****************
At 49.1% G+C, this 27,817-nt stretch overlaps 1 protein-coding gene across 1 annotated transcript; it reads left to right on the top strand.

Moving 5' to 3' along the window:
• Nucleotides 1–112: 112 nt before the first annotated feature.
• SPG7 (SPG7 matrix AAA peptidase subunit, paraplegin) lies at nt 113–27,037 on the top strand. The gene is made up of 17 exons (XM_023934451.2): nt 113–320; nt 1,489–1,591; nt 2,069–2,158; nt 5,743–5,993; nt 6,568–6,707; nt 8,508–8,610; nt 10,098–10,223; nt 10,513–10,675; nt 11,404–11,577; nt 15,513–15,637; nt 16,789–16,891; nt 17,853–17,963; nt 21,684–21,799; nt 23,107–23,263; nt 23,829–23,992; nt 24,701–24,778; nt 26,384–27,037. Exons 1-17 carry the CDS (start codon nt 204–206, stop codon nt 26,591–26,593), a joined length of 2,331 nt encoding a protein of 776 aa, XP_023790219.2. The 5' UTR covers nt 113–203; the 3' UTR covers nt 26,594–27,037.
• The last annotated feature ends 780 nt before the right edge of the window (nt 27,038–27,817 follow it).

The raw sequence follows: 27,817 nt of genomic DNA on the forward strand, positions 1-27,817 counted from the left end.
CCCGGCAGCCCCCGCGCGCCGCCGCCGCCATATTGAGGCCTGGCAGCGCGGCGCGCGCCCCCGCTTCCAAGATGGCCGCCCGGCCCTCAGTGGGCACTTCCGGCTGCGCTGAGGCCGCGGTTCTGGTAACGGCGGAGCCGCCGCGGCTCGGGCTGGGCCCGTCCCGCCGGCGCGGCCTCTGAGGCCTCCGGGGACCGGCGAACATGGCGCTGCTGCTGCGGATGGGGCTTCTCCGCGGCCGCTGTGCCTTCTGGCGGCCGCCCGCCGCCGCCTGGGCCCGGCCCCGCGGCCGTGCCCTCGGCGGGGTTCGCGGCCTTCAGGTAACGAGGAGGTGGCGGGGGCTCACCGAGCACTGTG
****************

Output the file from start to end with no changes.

At 49.1% G+C, this 27,817-nt stretch overlaps 1 protein-coding gene across 1 annotated transcript; it reads left to right on the top strand.

Moving 5' to 3' along the window:
• Nucleotides 1–112: 112 nt before the first annotated feature.
• SPG7 (SPG7 matrix AAA peptidase subunit, paraplegin) lies at nt 113–27,037 on the top strand. The gene is made up of 17 exons (XM_023934451.2): nt 113–320; nt 1,489–1,591; nt 2,069–2,158; nt 5,743–5,993; nt 6,568–6,707; nt 8,508–8,610; nt 10,098–10,223; nt 10,513–10,675; nt 11,404–11,577; nt 15,513–15,637; nt 16,789–16,891; nt 17,853–17,963; nt 21,684–21,799; nt 23,107–23,263; nt 23,829–23,992; nt 24,701–24,778; nt 26,384–27,037. Exons 1-17 carry the CDS (start codon nt 204–206, stop codon nt 26,591–26,593), a joined length of 2,331 nt encoding a protein of 776 aa, XP_023790219.2. The 5' UTR covers nt 113–203; the 3' UTR covers nt 26,594–27,037.
• The last annotated feature ends 780 nt before the right edge of the window (nt 27,038–27,817 follow it).

The raw sequence follows: 27,817 nt of genomic DNA on the forward strand, positions 1-27,817 counted from the left end.
CCCGGCAGCCCCCGCGCGCCGCCGCCGCCATATTGAGGCCTGGCAGCGCGGCGCGCGCCCCCGCTTCCAAGATGGCCGCCCGGCCCTCAGTGGGCACTTCCGGCTGCGCTGAGGCCGCGGTTCTGGTAACGGCGGAGCCGCCGCGGCTCGGGCTGGGCCCGTCCCGCCGGCGCGGCCTCTGAGGCCTCCGGGGACCGGCGAACATGGCGCTGCTGCTGCGGATGGGGCTTCTCCGCGGCCGCTGTGCCTTCTGGCGGCCGCCCGCCGCCGCCTGGGCCCGGCCCCGCGGCCGTGCCCTCGGCGGGGTTCGCGGCCTTCAGGTAACGAGGAGGTGGCGGGGGCTCACCGAGCACTGTG